Stereotypes and women’s mental health

This week the Oxford Professor of Clinical Psychology, Daniel Freeman, has been in the news commenting on his research into the difference between mental health in men and women. The results are surprising – according to Daniel’s figures, mental health problems are around 20 to 40 percent more common in women than in men, with anxiety and depression being particular problem areas.

We must be careful with figures like these – they are backed up by good data but it’s hard to account for differences between the sexes. For example, how many men are suffering with a problem but are too reluctant to report it? But, in the context of mental well-being at work, these findings do fit with the data that we’ve collected at Robertson Cooper over the past six months. Our research shows that women are nearly 10% more likely to feel ‘stressed’ about a number of issues, and it’s this stress that can contribute to conditions like anxiety and depression.

So what’s the explanation for the gender difference in stress levels? It’s complex, but Professor Freeman has said that if he was to pick one major cause it would be the multiple roles that many women feel pressure to fulfil – they are more likely to have parental and care commitments than men, and even if they can manage the balancing act, women are also more likely to be judged by others for it, which can lead to problems of self-worth.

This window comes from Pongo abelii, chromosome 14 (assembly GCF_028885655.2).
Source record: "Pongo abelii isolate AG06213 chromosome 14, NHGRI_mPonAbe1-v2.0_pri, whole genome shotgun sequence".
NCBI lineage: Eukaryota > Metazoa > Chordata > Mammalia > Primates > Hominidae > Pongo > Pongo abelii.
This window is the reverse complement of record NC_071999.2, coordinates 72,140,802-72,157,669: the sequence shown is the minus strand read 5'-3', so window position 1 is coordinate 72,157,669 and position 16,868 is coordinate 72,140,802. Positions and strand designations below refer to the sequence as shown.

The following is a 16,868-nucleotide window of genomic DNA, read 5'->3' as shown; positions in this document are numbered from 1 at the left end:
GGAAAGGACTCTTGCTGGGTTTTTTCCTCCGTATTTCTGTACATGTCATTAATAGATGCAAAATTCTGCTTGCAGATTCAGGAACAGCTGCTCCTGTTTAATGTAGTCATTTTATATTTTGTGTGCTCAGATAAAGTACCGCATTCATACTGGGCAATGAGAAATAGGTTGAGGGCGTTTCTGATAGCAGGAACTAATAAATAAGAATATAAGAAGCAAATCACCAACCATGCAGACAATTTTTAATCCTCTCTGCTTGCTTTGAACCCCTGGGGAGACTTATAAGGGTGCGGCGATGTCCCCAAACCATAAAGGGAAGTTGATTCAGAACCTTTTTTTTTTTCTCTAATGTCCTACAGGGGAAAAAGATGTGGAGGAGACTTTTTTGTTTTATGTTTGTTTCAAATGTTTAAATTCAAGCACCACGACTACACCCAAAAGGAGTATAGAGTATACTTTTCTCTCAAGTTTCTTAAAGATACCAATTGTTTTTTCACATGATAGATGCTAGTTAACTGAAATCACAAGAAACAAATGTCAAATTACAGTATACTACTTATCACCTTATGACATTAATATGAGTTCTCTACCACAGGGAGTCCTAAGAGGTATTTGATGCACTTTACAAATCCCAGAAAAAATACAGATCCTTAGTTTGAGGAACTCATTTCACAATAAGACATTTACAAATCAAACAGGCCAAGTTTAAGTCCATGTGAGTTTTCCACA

These ideas are not new. We know that a culture problem exists for women who seek a successful career and a family life, and it’s part of the reason the government launched their Women on Boards scheme and have done a great deal to tackle gender stereotypes, including new parental leave legislation. There are also practical measures that employers should use to help ease sources of stress at work – like the option to work flexibly or remotely which can help everybody, not just women, to manage the demands of a healthy work-life balance.

This new research adds weight to the case for change, in society and at work. Outdated gender roles and a lack of support or acknowledgement of the pressures facing women is one contributing factor to an increased chance of mental health problems. Whilst many have considered gender inequality to be a cultural issue, this new link to mental health problems should make employers sit up and take notice. Providing a supportive environment and proactively measuring stress levels at work isn’t just about employee satisfaction, it can have a tangible effect on mental health too.

*Cary Cooper is Distinguished Professor of Organisational Psychology and Health at Lancaster University and co-founder of Robertson Cooper, a company set up to promote the benefits of employee wellbeing. Read more about their work on their Good Day at Work site.




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